Embedding research into Aboriginal drug and alcohol residential rehabilitation services

June 2017

Ms Alice Munro
Mr Doug James
Professor Anthony Shakeshaft
Mr Phillip Clare
Dr Ryan Courtney

Dr Anton Clifford, University of Queensland
Dr Julaine Allan, Lyndon
Mr Norm Henderson, Orana Haven
Mr Alan Bennett, Orana Haven
Mr Joe Coyte, The Glen
Ms Di Edwards, Namatjira Haven
Ms Janet Curran, Maayu Maali
Mr Daniel Jeffries, Weigelli Centre
Ms Tania Bloxsome, Oolong House

Project description: 

NDARC has been invited to undertake research in partnership with NSW Aboriginal drug and alcohol Residential Rehabilitation Services. This research is unique in being embedded into the routine delivery of their services. It is adopting a community-based participatory approach to define current practice, co-design an evidence-based data collection system and model of care, examine the potential for follow-up care approaches and establish a framework to facilitate high quality economic evaluation.

The provision of Aboriginal residential rehabilitation spans over five decades in Australia. These services offer a multi-component approach for their clients, who typically have complex social, economic, housing, and legal difficulties. They also incorporate cultural dimensions, which aim to increase Aboriginal clients’ wellbeing and treatment outcomes. This project will build on this successful track record of service provision by developing methods of embedding high quality research into the routine delivery of their services. It is a unique partnership approach that is led by the experience and knowledge of Aboriginal service providers.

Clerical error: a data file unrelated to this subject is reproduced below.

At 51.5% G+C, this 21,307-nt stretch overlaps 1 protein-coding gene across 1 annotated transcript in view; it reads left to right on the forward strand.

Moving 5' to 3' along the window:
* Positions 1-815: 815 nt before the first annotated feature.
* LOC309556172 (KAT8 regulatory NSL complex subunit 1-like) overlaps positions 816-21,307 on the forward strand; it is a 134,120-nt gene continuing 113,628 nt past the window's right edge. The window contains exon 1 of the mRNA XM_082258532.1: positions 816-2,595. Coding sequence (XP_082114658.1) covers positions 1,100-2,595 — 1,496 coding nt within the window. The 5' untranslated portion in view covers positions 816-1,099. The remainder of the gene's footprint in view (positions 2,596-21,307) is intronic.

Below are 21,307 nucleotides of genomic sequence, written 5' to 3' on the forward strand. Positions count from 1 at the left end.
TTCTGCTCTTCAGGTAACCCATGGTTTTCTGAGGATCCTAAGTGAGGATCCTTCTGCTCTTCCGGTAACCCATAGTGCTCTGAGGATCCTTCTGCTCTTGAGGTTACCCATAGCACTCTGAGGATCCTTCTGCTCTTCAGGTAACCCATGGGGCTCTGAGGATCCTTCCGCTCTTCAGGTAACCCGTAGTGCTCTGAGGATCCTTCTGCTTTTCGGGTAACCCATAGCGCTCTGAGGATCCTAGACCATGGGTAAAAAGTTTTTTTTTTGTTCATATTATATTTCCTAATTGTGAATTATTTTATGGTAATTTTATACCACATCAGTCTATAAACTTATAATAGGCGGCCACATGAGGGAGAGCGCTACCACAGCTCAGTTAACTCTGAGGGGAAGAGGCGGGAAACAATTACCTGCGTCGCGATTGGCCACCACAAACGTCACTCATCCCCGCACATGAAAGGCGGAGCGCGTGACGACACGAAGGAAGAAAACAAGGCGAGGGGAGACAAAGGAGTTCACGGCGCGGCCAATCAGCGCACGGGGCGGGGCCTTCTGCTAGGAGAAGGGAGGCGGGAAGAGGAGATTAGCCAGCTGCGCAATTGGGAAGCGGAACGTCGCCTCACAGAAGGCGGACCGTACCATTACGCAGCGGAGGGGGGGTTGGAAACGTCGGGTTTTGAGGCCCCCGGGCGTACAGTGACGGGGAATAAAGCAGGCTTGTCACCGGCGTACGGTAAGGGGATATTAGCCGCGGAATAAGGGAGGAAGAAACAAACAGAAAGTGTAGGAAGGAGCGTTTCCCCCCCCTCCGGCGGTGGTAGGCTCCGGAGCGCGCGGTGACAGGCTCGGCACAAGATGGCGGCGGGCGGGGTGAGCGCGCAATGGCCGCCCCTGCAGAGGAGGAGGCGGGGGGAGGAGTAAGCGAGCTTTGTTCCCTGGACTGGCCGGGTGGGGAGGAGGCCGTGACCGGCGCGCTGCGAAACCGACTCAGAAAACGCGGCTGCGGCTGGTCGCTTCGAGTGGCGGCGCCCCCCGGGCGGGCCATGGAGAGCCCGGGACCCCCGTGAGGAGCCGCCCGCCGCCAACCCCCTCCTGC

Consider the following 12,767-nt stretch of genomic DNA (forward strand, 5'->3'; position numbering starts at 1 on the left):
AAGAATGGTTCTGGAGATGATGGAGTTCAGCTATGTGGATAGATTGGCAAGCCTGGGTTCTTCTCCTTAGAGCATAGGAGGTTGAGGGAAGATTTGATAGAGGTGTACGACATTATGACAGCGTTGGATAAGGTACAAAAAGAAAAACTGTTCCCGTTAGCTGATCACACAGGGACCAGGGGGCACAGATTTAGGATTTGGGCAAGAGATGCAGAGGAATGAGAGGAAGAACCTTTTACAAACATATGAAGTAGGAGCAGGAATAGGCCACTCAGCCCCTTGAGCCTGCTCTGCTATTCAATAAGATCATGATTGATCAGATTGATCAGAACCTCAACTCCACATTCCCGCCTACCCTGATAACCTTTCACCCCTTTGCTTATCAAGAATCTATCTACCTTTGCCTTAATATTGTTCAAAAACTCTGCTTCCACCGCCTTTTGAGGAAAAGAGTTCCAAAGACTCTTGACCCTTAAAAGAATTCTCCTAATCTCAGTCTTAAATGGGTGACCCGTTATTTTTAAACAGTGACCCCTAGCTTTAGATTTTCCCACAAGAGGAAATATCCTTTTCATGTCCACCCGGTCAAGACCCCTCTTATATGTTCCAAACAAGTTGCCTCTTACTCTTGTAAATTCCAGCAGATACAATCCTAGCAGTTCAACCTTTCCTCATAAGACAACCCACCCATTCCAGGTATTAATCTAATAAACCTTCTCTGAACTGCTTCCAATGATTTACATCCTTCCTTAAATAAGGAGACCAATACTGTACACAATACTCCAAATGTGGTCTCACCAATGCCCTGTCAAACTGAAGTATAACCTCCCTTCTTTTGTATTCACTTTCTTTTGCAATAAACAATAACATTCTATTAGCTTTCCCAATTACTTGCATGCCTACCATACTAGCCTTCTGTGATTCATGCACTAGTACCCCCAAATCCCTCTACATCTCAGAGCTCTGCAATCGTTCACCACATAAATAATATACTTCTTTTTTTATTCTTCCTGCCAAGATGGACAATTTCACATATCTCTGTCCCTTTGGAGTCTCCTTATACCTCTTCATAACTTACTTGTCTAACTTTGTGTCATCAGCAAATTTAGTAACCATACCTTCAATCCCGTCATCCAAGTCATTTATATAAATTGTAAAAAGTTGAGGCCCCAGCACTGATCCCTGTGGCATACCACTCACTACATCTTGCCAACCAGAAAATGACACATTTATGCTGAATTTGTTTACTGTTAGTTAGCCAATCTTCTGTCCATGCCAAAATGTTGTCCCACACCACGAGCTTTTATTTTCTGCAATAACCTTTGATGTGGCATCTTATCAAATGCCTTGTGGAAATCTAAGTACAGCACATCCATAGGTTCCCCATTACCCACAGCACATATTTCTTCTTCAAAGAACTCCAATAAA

This study has six aims: i) to summarise current best evidence practice in Aboriginal residential rehabilitation services, based on a systematic review of the international literature; ii) to describe the demographic and treatment characteristics of clients of up to seven of the Aboriginal residential rehabilitation services in NSW, including whether these have changed over time; iii) to identify opportunities for increasing the use of best-evidence measures across all services; iv) to describe the process and outcome of working towards a standardised model of care; v) to examine the potential for follow-up care approaches; and vi) to establish a framework to facilitate high quality economic evaluation.

For full details please visit the NDARC website.